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Two Dollars a Week: 1913

Two Dollars a Week: 1913

New York City, January 1913. "1 p.m. Family of Onofrio Cottone, 7 Extra Place, finishing garments in a terribly run down tenement. The father works on the street. The three oldest children help the mother on garments: Joseph, 14, Andrew, 10, Rosie, 7, and all together they make about $2 a week when work is plenty. There are two babies." View full size. Photograph by Lewis Wickes Hine.

 

On Shorpy:
Today’s Top 5

Must disagree with Dave, uh oh!

An embroidery hoop needs to be "hollow" you cannot embroider if a screen/net is attached to one side. My vote goes is for sifter also.

Sweet News

Posted today on Gothamist:

"A compact chocolate shop called Bespoke Chocolate opened yesterday on Extra Place, the historic 30' by 120' alley tucked away north of 1st Street between the Bowery and 2nd Avenue. The shop itself, owned and operated by chocolate maker Rachel Zoe Insler and her fiancé, is a tiny 280 square feet, open production space included."

Round thing on the wall

That round thing on the wall above the little girl's head on the right hand side of the picture seems to be a wooden flour sifter with a wire mesh bottom. I have one like it for decoration in my kitchen (brought over from Italy). Why it would be so important to hang it in the living room is beyond me unless it might be an Italian custom of some sort (good luck perhaps?).

[It's an embroidery hoop. - Dave]

Extra Place

NY Times article about Extra Place, off East First Street near the Bowery. Seems as though there's a dispute about whether or not the byway should be eliminated at the expense of new upscale apartment construction. The back door of the CBGB Hard Rock club exited into Extra Place.

Home schooling

And as for the comment about the wonders of home schooling, at least in my father's and mother's families, (both of Italian heritage) once the children appeared to be old enough to do the work, that's what their parents expected them to do. Reading, writing and arithmetic, even with literate parents (all my grandparents were literate) was not taught in the home. They were hungry and poor and their precious time was spent making paper flowers, sewing, beading, whatever piece work their families worked on.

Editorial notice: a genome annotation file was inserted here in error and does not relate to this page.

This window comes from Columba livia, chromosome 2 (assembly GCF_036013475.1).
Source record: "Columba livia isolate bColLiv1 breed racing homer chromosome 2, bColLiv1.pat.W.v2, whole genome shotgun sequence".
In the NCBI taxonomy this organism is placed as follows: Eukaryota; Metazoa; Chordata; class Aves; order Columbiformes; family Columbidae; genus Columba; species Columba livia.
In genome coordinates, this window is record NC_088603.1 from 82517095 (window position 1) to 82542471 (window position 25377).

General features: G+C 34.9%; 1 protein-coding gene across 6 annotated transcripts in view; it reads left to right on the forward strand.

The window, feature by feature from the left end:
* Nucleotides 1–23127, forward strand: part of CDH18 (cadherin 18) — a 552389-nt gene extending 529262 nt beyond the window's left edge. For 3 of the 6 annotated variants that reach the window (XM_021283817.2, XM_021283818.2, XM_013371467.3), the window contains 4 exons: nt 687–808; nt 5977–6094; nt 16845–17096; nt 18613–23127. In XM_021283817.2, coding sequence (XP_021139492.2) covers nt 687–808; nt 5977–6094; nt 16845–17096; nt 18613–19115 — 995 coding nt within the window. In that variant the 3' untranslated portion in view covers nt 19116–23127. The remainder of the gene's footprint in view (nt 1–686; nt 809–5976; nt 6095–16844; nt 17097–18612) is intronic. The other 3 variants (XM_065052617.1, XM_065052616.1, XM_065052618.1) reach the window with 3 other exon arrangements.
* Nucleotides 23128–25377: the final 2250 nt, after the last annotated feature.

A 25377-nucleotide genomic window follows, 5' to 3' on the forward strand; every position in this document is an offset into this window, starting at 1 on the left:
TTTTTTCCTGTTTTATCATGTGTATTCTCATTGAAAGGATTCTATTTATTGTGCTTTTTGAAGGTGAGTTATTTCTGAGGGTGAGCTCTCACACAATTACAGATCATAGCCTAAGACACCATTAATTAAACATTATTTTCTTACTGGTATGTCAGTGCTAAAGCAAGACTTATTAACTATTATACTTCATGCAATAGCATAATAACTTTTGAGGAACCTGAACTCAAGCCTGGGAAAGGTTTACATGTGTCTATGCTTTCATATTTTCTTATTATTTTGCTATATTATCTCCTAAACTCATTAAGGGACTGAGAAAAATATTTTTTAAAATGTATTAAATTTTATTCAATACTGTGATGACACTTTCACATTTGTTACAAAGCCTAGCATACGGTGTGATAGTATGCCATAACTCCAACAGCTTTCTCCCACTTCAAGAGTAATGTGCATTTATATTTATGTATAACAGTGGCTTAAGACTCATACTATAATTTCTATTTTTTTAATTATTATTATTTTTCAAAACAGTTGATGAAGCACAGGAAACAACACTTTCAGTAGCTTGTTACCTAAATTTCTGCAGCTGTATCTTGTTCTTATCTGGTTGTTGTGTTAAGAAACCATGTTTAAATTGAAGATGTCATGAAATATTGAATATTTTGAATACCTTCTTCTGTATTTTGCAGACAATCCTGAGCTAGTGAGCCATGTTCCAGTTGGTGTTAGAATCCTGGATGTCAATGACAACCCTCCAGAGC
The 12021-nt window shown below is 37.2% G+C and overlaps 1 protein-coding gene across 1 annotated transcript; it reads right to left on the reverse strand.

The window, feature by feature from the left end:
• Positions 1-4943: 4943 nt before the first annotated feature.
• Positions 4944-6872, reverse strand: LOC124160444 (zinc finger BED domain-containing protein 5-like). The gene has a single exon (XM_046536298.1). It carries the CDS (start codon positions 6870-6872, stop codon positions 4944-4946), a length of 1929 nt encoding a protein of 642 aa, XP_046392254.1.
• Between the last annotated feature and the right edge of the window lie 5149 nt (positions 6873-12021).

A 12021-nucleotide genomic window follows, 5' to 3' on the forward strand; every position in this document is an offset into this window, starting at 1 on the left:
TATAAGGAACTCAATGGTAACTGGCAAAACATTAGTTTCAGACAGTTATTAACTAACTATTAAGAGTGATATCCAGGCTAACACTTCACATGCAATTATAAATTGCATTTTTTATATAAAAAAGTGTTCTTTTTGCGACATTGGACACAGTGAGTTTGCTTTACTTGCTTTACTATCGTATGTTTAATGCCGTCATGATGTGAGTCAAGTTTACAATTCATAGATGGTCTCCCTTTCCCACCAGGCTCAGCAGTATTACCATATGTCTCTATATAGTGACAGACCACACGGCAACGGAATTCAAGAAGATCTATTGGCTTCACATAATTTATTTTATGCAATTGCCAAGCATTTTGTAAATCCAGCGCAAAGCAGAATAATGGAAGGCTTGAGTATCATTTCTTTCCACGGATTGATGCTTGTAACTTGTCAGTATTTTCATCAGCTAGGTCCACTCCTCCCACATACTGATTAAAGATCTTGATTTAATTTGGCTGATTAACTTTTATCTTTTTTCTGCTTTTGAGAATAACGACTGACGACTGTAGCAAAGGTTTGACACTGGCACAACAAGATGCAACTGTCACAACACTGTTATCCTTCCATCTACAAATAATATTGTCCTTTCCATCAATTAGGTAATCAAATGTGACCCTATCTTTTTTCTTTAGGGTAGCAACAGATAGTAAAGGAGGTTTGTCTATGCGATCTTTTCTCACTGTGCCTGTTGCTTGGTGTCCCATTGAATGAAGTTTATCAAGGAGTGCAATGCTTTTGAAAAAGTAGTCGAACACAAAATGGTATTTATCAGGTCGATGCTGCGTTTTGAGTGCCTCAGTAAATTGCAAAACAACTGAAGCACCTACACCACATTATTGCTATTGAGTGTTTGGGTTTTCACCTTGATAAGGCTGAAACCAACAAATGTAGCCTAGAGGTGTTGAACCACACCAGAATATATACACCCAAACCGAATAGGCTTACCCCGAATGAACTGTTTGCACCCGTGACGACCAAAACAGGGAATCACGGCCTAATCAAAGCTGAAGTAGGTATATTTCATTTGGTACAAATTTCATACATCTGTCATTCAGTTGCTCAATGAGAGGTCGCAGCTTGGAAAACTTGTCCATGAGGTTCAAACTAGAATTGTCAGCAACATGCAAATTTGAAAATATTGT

Threads

My father and his sister were not allowed outside to play. They sat inside and their job was to cut the threads on the purses their mother was sewing beads onto. He does not remember enjoying the activity, but his parents were terrified of losing another child, as their first son was killed by an automobile, part of what was referred to by the local paper at the time as an epidemic. The board of health finally forced my grandmother to let her children attend school when my father was 7 years old.

What money cannot buy

This family obviously had very little in the way of material goods, but that mom was "home schooling" before it became fashionable. These kids spent TIME with their mom, and I am certain they all knew one another as few families do today, what with endless hours of conversation and each expressing their likes, dislikes, hopes, dreams and fears. Mom is probably telling her kids all about Italy and how lucky they are to be in America, even though we today see the scene as pretty dismal. (World War I was happening at this time, and hopefully they all were spared that era of European suffering). How many kids today have heard daily stories of their parents' experiences and details of their country of origin? And I am impressed that even though they work at home, each one is DRESSED in real clothing and not pajamas or sweats. When one is a child, there is nothing so precious as your family spending time with you, talking and listening to you, acknowleging your existence, making you feel useful and needed. Yes, they were poor in being without luxuries, but they were very rich to be blessed with such close family relationships and time spent together. Lots of today's kids should be so lucky.

Beautiful but Sad

What a beautiful little girl that is third from left. Such a wistful and sad expression, though.

Extra, Extra

Extra Place on the Lower East Side today in Google Maps Street View. The plywood construction fence is the east side of Extra Place.


View Larger Map

The Cottones

Onofrio Cottone of 7 Extra Place became a United States citizen on Sept. 9, 1920, at New York County Supreme Court; volume 430, page 198 per Ancestry.com.

Thank you all Americans.

Joseph William Cottone of 7 Extra Place was born Dec. 2, 1898, in Italy according to his World War I registration card.

Mrs. C.

What beautiful needlework on the tablecloth and curtains! And an embroidery hoop on the wall. This lady knew her way around a needle and thread.

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